25 March 2013
Norman Pagett writes:
Bacteria were here for 2 billion years before we were, and will be here long after we’re gone.
It is important to consider what bacterial life forms actually do…as opposed to thinking of them as just ‘bugs’. Their combined support system keeps us alive….Is this for our benefit, or are we just their prairie on which to graze and find sustenance? It is a certainty that if we were not here, bacterial life would continue unchanged. If bacteria vanished, we would all be dead in less than a week. So are we or they the most important in the grand scheme of things?
Also they have the ability to kill off any other animal, and use its carcass for their own purposes, ie to render it down into raw energy for re-use by other life forms—which bacteria then colonise and expand their numbers to continue their own life cycle.
Every living organism needs energy input to support itself, so that seems to make us their ultimate renewable energy source. (together with all other animal species of course)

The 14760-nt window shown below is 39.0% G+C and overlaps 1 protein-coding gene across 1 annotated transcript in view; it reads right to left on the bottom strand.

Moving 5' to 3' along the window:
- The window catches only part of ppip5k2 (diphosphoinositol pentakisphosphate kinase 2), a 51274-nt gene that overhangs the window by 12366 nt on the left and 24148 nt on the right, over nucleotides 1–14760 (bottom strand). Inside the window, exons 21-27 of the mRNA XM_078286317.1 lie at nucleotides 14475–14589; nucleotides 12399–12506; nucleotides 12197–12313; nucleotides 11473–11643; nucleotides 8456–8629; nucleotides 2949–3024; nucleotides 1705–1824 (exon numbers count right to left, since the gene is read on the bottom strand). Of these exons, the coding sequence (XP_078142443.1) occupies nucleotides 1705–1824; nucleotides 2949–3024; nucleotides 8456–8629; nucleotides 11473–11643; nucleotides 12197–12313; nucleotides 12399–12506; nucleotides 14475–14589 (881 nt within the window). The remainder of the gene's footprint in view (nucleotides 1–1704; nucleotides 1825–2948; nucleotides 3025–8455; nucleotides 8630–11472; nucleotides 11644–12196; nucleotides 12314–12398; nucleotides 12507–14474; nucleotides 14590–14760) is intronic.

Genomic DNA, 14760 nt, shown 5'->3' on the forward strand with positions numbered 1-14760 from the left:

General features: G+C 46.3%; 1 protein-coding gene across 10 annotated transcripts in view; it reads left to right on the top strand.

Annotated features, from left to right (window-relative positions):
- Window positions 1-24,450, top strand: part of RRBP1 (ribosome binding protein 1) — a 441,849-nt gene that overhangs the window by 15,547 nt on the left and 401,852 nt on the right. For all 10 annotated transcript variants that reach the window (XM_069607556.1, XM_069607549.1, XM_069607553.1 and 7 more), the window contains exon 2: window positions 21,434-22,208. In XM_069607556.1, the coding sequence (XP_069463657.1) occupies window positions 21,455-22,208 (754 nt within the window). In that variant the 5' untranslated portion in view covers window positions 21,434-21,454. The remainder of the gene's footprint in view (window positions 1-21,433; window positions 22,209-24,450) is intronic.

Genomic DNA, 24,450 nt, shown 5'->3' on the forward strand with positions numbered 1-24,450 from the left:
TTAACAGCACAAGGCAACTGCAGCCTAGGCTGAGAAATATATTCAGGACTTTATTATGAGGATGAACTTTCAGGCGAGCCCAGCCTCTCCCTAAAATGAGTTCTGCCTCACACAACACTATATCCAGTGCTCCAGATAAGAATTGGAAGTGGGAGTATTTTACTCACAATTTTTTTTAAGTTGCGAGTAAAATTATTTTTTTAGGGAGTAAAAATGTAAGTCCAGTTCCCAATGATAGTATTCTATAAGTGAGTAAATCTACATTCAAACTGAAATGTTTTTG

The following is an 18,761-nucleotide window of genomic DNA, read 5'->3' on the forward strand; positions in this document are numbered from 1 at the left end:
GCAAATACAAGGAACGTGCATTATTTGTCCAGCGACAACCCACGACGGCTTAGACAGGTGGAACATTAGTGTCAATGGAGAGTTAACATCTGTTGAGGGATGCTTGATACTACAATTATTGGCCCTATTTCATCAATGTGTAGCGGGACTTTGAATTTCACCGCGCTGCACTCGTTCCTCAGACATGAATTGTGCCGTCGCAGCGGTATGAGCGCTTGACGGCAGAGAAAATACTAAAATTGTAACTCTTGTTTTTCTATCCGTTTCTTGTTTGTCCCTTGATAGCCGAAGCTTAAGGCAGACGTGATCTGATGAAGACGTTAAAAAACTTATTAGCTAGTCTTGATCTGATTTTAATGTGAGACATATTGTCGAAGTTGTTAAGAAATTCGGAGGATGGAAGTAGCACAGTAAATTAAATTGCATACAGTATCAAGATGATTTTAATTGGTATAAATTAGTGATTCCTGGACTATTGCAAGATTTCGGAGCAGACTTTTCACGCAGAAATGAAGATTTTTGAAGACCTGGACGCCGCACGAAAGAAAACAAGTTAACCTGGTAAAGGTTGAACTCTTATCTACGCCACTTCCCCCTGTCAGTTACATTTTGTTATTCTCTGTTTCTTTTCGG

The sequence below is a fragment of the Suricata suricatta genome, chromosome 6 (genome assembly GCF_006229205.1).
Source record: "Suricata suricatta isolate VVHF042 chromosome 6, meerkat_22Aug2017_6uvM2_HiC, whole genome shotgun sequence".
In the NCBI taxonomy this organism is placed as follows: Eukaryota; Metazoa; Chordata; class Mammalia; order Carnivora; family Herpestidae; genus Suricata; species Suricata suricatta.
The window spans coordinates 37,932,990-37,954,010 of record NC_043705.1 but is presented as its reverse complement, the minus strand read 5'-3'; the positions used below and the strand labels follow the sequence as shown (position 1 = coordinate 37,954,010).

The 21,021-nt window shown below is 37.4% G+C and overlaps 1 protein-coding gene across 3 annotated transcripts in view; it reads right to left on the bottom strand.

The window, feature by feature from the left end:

We have spent the last 100 years trying to kill off bacteria, wiping out good and ‘bad’ alike with our pharmaceutical industry. Their numbers and breeding rates are so incomprehensively vast, that all we have succeeded in doing is clearing spaces for them to mutate into new and more lethal forms with which to renew their reassertion as ‘top predator’.
As our industry declines, we will lose the means to interfere with the bacterial life cycle, and as I see it, they must reoccupy their territory